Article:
When Josh Lawson was swept into office, unseating an incumbent, shock waves went through the Kempton City Council. Running on a reform platform, Lawson promised to "rock the boat" and make some changes in the way the council did business.
His impact was felt immediately. Lawson challenged many longstanding policies and found himself on the losing end of many 6-1 votes. Despite the losses he was undeterred and continued to have strong support in the community.
But things really started to heat up when the majority of the council agreed to the firefighters' union's request to place a binding arbitration measure on the next ballot. In arguing against the measure, Lawson cited statistics from the state league of cities and shared an analysis he had done of the cost impact of binding arbitration. Lawson's statement supported city staff, who had argued against the measure.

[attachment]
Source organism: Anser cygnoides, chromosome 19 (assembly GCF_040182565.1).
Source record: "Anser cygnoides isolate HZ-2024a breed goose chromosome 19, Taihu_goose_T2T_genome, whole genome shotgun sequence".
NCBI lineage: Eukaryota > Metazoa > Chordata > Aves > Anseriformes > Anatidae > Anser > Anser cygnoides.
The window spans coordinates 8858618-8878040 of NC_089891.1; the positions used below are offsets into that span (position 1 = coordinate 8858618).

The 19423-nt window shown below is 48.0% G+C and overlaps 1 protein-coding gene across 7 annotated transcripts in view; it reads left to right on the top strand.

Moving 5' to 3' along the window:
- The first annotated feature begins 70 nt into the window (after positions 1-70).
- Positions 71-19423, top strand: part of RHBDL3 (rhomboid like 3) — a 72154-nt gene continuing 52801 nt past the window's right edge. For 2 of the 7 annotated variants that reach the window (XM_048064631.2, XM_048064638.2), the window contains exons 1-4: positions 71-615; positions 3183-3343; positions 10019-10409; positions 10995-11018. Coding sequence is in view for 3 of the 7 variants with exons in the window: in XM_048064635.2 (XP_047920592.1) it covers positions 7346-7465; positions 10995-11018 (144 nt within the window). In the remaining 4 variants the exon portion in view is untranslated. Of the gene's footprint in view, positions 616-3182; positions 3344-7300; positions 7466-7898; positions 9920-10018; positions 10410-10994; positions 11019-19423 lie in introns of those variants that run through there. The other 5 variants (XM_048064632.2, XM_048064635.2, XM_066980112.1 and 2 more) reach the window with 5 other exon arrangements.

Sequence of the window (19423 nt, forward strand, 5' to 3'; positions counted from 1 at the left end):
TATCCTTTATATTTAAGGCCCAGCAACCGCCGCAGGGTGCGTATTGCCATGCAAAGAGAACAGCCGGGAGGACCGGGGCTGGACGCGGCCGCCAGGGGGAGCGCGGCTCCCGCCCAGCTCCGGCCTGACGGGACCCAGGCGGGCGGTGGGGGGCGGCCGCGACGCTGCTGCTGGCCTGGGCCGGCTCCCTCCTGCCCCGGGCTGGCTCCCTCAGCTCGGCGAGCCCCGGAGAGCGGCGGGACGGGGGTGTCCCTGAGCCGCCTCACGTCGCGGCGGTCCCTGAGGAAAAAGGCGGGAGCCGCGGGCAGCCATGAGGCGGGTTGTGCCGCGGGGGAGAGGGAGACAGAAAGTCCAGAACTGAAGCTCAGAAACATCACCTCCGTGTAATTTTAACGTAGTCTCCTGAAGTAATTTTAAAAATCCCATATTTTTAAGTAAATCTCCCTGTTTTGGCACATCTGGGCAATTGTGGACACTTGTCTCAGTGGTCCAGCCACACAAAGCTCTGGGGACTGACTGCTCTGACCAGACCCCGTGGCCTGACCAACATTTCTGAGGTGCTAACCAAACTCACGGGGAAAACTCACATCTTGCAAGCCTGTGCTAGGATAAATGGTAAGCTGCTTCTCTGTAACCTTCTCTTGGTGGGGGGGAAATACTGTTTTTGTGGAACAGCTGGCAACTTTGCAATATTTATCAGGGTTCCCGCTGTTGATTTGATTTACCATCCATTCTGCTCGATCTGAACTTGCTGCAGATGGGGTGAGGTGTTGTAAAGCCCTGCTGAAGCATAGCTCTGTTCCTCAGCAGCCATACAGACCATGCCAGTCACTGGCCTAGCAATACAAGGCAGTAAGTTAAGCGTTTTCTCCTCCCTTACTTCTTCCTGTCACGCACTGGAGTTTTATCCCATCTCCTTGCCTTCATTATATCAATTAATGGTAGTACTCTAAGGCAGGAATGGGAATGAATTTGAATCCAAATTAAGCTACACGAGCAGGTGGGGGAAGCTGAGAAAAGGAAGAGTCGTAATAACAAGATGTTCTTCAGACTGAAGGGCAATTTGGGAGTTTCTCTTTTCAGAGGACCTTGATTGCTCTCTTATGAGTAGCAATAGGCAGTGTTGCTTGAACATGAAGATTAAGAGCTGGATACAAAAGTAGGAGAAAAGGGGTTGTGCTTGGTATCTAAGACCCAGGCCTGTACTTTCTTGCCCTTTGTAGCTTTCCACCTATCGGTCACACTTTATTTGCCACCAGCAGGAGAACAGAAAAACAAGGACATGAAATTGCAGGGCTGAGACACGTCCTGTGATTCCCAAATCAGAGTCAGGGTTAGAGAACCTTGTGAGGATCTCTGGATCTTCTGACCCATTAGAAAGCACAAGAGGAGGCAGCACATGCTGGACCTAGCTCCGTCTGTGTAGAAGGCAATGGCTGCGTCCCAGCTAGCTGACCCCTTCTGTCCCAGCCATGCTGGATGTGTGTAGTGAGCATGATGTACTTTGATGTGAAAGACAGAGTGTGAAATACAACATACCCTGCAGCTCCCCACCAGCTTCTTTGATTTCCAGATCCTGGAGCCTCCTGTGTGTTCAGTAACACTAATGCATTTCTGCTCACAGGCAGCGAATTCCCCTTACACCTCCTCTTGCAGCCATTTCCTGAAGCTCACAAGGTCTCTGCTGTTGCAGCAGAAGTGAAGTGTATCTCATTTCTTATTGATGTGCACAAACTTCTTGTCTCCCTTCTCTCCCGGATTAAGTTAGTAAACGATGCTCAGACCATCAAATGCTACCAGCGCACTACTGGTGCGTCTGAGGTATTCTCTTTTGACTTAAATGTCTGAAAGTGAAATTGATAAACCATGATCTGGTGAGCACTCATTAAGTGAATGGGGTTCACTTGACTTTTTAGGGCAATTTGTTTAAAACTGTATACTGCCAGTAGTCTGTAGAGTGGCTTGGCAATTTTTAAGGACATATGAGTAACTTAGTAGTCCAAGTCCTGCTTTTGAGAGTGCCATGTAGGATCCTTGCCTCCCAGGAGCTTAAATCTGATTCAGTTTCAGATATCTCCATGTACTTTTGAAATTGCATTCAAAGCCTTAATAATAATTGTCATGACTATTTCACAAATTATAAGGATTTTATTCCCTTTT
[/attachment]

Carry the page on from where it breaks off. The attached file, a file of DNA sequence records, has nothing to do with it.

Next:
What started as a difference of opinion quickly turned into a 10-minute harangue by the mayor during which he called Lawson the "city manager's rubber stamp" and accused the councilmember of "acting like a spoiled child who screams and hollers till he gets his way." Finally, the mayor stormed, "I don't even know why you ran for office, other than to feed your giant ego. It's clear you don't give a damn about this city or the people who live here."
While Lawson had remained professional during earlier altercations, these accusations questioned his integrity. While he didn't want to get into a nasty exchange, he felt he had to respond in some way.
How should Lawson react to the outburst?
Are the mayor's comments just part of the "rough-and-tumble" world of politics or are they a breech of civility?
This case was developed by Judy Nadler, senior fellow in government ethics at the Markkula Center for Applied Ethics and former mayor of the city of Santa Clara, Calif. The story is fictional, but the case represents a typical dilemma confronted by elected officials.
Aug 1, 2006
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